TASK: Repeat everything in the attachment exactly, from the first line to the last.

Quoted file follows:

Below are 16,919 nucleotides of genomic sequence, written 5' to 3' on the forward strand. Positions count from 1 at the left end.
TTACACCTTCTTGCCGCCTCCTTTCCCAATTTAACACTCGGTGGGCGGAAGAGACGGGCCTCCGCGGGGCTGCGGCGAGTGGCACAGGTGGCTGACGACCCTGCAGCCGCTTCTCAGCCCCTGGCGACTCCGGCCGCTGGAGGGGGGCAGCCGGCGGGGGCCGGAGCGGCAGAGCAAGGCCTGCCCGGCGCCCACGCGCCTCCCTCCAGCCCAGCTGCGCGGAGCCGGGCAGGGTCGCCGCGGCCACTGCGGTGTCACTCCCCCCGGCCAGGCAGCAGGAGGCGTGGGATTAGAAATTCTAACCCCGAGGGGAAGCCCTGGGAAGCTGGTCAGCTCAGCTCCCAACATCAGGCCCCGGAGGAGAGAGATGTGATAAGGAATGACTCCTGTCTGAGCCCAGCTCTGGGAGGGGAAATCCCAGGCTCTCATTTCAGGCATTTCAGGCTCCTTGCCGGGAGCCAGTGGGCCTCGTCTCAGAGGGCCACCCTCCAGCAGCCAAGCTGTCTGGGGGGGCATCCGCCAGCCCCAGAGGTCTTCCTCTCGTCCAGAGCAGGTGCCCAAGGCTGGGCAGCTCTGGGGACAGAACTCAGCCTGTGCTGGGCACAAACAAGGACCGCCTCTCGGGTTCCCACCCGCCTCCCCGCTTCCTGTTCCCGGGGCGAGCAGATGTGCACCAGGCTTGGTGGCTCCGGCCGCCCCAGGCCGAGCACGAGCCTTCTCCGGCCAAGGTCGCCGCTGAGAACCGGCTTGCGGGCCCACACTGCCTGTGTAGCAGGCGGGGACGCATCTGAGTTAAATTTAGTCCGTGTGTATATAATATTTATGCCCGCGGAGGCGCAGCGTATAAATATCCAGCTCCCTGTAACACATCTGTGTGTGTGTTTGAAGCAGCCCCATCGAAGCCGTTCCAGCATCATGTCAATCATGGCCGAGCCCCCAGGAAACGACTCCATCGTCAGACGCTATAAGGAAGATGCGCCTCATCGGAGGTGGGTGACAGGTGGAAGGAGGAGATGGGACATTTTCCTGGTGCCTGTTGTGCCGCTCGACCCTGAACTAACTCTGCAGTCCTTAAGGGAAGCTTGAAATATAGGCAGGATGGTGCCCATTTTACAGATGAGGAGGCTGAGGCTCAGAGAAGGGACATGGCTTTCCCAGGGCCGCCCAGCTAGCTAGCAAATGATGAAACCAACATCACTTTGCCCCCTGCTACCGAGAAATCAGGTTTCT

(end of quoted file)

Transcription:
Below are 16,919 nucleotides of genomic sequence, written 5' to 3' on the forward strand. Positions count from 1 at the left end.
TTACACCTTCTTGCCGCCTCCTTTCCCAATTTAACACTCGGTGGGCGGAAGAGACGGGCCTCCGCGGGGCTGCGGCGAGTGGCACAGGTGGCTGACGACCCTGCAGCCGCTTCTCAGCCCCTGGCGACTCCGGCCGCTGGAGGGGGGCAGCCGGCGGGGGCCGGAGCGGCAGAGCAAGGCCTGCCCGGCGCCCACGCGCCTCCCTCCAGCCCAGCTGCGCGGAGCCGGGCAGGGTCGCCGCGGCCACTGCGGTGTCACTCCCCCCGGCCAGGCAGCAGGAGGCGTGGGATTAGAAATTCTAACCCCGAGGGGAAGCCCTGGGAAGCTGGTCAGCTCAGCTCCCAACATCAGGCCCCGGAGGAGAGAGATGTGATAAGGAATGACTCCTGTCTGAGCCCAGCTCTGGGAGGGGAAATCCCAGGCTCTCATTTCAGGCATTTCAGGCTCCTTGCCGGGAGCCAGTGGGCCTCGTCTCAGAGGGCCACCCTCCAGCAGCCAAGCTGTCTGGGGGGGCATCCGCCAGCCCCAGAGGTCTTCCTCTCGTCCAGAGCAGGTGCCCAAGGCTGGGCAGCTCTGGGGACAGAACTCAGCCTGTGCTGGGCACAAACAAGGACCGCCTCTCGGGTTCCCACCCGCCTCCCCGCTTCCTGTTCCCGGGGCGAGCAGATGTGCACCAGGCTTGGTGGCTCCGGCCGCCCCAGGCCGAGCACGAGCCTTCTCCGGCCAAGGTCGCCGCTGAGAACCGGCTTGCGGGCCCACACTGCCTGTGTAGCAGGCGGGGACGCATCTGAGTTAAATTTAGTCCGTGTGTATATAATATTTATGCCCGCGGAGGCGCAGCGTATAAATATCCAGCTCCCTGTAACACATCTGTGTGTGTGTTTGAAGCAGCCCCATCGAAGCCGTTCCAGCATCATGTCAATCATGGCCGAGCCCCCAGGAAACGACTCCATCGTCAGACGCTATAAGGAAGATGCGCCTCATCGGAGGTGGGTGACAGGTGGAAGGAGGAGATGGGACATTTTCCTGGTGCCTGTTGTGCCGCTCGACCCTGAACTAACTCTGCAGTCCTTAAGGGAAGCTTGAAATATAGGCAGGATGGTGCCCATTTTACAGATGAGGAGGCTGAGGCTCAGAGAAGGGACATGGCTTTCCCAGGGCCGCCCAGCTAGCTAGCAAATGATGAAACCAACATCACTTTGCCCCCTGCTACCGAGAAATCAGGTTTCT